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Linemen more than twice as likely as other players to have metabolic syndrome

July 03, 2017

More than half of all retired NFL linemen have metabolic syndrome, in which a person has three or more of the following conditions: abdominal obesity, high blood pressure, high blood sugar, high triglycerides (blood fats) and low HDL (good) cholesterol.

"Large body size is a major risk factor for cardiovascular disease, and football players -- particularly linemen -- are getting bigger and bigger," said Arthur "Archie" Roberts, M.D., who will present data that was gathered by the Living Heart Foundation (LHF), which he founded. A former professional football player and retired heart surgeon, Dr. Roberts started the foundation to publicize the importance of cardiovascular health. "When I played football in the 1960s, the average lineman weighed 260 to 270 pounds. Now linemen often weigh more than 300 pounds, and many weigh 350."

Another 60 retired NFL players -- most of whom have come to attend Super Bowl XLI -- will be tested Thursday and Friday at Baptist Cardiac & Vascular Institute in Miami, and at the offices of the South Beach Preventive Cardiology Group in Miami Beach. Data collected will be added to that from the more than 900 total retired NFL players that Dr. Roberts' team has screened to date. The three-hour screening includes health education and more than a dozen tests, such as heart monitoring, blood pressure measurements and blood tests, to determine the retired player's risk of cardiovascular disease. New to this screening is the calcium scoring test, which uses computed tomography (CT) to look for calcium buildup inside the arteries, a sign of cardiovascular disease. Baptist Cardiac & Vascular Institute will be the first to perform this test for the Foundation. About 40 additional players will be scanned at the Institute throughout 2007.

Of the data analyzed by the Foundation on 550 players:

More than half of retired NFL linemen (52.5 percent) have metabolic syndrome, compared to about one in five (22.2 percent) retired football players who played other positions, and the overall population (21.8 percent). Linemen also had a higher rate of diabetes, thicker heart walls and a greater rate of obesity and high blood pressure. Retired NFL linemen are 54 percent more likely to have enlarged hearts than non-linemen retired NFL players: 36.9 percent of linemen had enlarged hearts compared to 24.5 percent of non-linemen. In this assessment, the definition of an enlarged heart is a left ventricular mass of more than 125g/meter squared. Athletes typically have enlarged hearts due to intense conditioning, but it is thought their hearts return to normal size after their playing days are over. This new research suggests otherwise. An enlarged heart may persist and be a risk factor for cardiovascular disease. Obstructive sleep apnea occurs in three of four retired linemen (75 percent), half of all retired football players (50 percent), and only 7 to 10 percent of the overall population. Those who suffer from sleep apnea awaken often during the night and get less oxygen to the blood than is required. This puts them at greater risk for mental confusion, stroke, heart attack, daytime drowsiness and high blood pressure.

The Living Heart Foundation study is the first scientifically rigorous study of cardiovascular risk in retired football players. The average age of retired players studied is 52.

Dr. Roberts established the Foundation to educate people on the significance of cardiovascular disease, to perform screenings and to develop lifestyle programs to combat the disease. He was a practice and backup quarterback in the NFL for three years from 1965 to 1967, including two years with the Cleveland Browns and one year with the Miami Dolphins, while attending medical school.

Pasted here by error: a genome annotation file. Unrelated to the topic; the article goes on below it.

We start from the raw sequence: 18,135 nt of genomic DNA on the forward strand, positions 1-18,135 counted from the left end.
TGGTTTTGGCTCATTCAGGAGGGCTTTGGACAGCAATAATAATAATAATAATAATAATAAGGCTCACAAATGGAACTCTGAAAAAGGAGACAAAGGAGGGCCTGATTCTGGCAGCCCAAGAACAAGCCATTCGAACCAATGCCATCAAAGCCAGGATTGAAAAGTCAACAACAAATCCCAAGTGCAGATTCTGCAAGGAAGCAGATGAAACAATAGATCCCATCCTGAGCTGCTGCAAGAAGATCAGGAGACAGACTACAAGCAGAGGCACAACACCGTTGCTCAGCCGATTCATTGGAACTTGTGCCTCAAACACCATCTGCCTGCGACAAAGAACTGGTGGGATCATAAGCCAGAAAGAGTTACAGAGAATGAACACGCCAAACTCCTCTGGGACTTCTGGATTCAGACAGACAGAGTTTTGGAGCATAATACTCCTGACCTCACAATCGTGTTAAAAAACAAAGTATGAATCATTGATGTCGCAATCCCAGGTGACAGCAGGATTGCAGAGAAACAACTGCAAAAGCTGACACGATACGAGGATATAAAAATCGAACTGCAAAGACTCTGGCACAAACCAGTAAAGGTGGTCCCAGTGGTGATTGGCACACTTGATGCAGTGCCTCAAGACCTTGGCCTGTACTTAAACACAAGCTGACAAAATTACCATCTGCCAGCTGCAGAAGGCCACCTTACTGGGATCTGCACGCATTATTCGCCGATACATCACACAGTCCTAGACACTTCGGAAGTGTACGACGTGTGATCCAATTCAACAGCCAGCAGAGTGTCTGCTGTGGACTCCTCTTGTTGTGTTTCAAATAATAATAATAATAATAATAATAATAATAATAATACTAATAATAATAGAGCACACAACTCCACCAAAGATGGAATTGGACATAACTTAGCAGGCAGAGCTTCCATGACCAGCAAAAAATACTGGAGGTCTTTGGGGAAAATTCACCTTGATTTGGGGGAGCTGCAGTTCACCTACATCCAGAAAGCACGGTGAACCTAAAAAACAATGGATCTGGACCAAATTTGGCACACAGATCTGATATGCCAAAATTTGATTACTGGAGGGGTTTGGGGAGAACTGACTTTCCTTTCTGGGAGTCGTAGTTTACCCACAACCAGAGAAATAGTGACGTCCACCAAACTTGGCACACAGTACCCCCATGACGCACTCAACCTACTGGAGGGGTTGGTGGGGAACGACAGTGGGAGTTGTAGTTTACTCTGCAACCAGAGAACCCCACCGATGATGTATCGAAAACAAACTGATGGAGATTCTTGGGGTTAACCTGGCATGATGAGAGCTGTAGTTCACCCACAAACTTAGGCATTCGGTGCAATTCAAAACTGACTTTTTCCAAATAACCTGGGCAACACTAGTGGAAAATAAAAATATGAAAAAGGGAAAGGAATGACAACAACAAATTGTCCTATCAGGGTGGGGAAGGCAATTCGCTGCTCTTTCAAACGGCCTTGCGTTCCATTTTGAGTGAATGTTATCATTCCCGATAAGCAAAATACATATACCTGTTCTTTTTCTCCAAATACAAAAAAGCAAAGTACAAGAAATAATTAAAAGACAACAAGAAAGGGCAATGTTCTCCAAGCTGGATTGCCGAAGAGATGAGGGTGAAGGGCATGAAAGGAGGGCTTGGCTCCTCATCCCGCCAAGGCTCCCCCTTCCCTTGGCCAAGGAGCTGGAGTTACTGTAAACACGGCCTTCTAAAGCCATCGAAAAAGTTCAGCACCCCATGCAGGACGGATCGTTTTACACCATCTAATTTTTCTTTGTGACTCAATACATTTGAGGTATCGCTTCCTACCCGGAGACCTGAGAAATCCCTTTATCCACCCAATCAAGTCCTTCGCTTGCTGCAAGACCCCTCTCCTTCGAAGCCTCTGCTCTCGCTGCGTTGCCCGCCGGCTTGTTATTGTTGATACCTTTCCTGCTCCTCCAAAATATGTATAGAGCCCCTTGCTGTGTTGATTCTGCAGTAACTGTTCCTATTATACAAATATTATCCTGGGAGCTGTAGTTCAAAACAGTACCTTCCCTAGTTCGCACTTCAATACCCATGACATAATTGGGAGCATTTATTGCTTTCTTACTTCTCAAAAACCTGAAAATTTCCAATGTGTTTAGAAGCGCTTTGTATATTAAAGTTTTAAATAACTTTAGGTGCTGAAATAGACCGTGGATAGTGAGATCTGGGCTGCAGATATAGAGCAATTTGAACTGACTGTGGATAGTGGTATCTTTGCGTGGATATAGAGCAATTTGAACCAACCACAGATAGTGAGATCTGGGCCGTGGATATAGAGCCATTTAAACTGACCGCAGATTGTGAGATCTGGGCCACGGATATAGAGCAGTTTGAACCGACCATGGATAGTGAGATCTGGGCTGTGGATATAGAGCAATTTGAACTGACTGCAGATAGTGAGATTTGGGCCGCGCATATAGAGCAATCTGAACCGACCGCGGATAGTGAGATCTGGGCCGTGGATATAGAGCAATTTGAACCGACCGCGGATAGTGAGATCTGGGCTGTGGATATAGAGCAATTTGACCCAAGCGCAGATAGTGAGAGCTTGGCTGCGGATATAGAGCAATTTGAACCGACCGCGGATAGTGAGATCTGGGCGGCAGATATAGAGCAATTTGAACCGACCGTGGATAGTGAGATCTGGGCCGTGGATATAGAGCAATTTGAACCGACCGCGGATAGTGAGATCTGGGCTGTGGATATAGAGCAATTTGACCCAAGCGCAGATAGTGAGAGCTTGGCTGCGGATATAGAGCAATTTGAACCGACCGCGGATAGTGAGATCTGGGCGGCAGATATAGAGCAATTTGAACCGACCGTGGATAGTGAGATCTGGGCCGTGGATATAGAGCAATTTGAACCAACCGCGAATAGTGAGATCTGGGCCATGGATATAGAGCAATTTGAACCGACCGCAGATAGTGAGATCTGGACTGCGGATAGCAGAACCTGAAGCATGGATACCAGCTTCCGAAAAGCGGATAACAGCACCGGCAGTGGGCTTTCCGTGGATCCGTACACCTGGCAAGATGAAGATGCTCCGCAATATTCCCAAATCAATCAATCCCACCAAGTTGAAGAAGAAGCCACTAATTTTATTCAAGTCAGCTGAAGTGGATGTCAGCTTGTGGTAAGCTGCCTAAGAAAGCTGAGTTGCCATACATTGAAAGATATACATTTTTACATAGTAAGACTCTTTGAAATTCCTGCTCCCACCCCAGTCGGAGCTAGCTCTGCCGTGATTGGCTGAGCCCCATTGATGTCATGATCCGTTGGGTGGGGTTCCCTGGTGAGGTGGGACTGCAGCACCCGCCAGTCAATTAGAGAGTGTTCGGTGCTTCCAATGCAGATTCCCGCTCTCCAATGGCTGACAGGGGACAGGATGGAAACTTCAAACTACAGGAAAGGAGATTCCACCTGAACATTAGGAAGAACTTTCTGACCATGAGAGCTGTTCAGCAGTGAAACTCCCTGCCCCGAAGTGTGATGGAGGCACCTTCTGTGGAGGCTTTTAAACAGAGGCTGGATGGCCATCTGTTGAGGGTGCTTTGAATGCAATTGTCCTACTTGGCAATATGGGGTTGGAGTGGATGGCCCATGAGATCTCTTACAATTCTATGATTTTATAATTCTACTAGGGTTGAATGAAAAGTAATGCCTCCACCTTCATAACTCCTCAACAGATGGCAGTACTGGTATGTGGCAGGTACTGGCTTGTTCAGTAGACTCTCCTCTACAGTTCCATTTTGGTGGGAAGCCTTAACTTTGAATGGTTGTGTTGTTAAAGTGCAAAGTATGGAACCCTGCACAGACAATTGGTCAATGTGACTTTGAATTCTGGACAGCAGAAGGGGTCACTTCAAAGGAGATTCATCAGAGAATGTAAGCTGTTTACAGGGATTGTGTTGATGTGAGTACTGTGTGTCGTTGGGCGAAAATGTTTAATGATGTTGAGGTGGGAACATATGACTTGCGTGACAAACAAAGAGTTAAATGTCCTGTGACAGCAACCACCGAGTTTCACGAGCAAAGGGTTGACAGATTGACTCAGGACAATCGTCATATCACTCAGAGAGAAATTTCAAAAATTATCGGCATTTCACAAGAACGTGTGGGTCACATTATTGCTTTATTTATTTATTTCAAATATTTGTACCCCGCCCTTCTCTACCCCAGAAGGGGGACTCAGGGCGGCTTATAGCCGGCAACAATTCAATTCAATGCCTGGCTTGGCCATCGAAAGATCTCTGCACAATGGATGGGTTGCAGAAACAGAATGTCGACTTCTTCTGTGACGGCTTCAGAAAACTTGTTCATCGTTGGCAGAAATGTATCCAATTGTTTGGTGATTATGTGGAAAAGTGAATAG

In addition to their large body size, linemen face other challenges that put them at increased risk of cardiovascular disease. Often injured, they develop arthritis and persistent joint problems, which make exercise increasingly challenging, if not impossible. As they age, football players can't exercise easily because their old injuries bother them more, said Dr. Roberts. They're also used to eating large amounts of food, a habit that is difficult to break after they retire, he said.

Dr. Roberts has learned that weight management following football is very important; players who were large and lost weight tended to do better, from a health perspective, than those who were not so large while playing but then put on weight.

"Highlighting that some football players are at higher risk for cardiovascular disease is a great way to bring attention to an important health topic," said Barry Katzen, M.D., founder and medical director of Baptist Cardiac & Vascular Institute. "And football players aren't unique. Cardiovascular disease is the country's number one killer, and some 50 million Americans have metabolic syndrome, which increases their risk of heart disease. Anyone who has health issues such as excess abdominal fat and high blood pressure needs to be aware that they are at risk for heart disease and should consult a doctor about lifestyle changes and treatments, many of which are minimally invasive."

Considered the premier meeting on endovascular therapy, ISET is attended by more than 1,200 physicians, scientists and industry professionals from around the world. The meeting pioneered the use of live cases to promote the multidisciplinary treatment of vascular disease. ISET is presented by the Baptist Cardiac & Vascular Institute, Miami.

The Living Heart Foundation (Little Silver, N.J) is a nonprofit organization established in 2001 to combat cardiovascular disease and provide risk stratification for cardiac, pulmonary, and metabolic conditions through on-site screening and integrated health programs.

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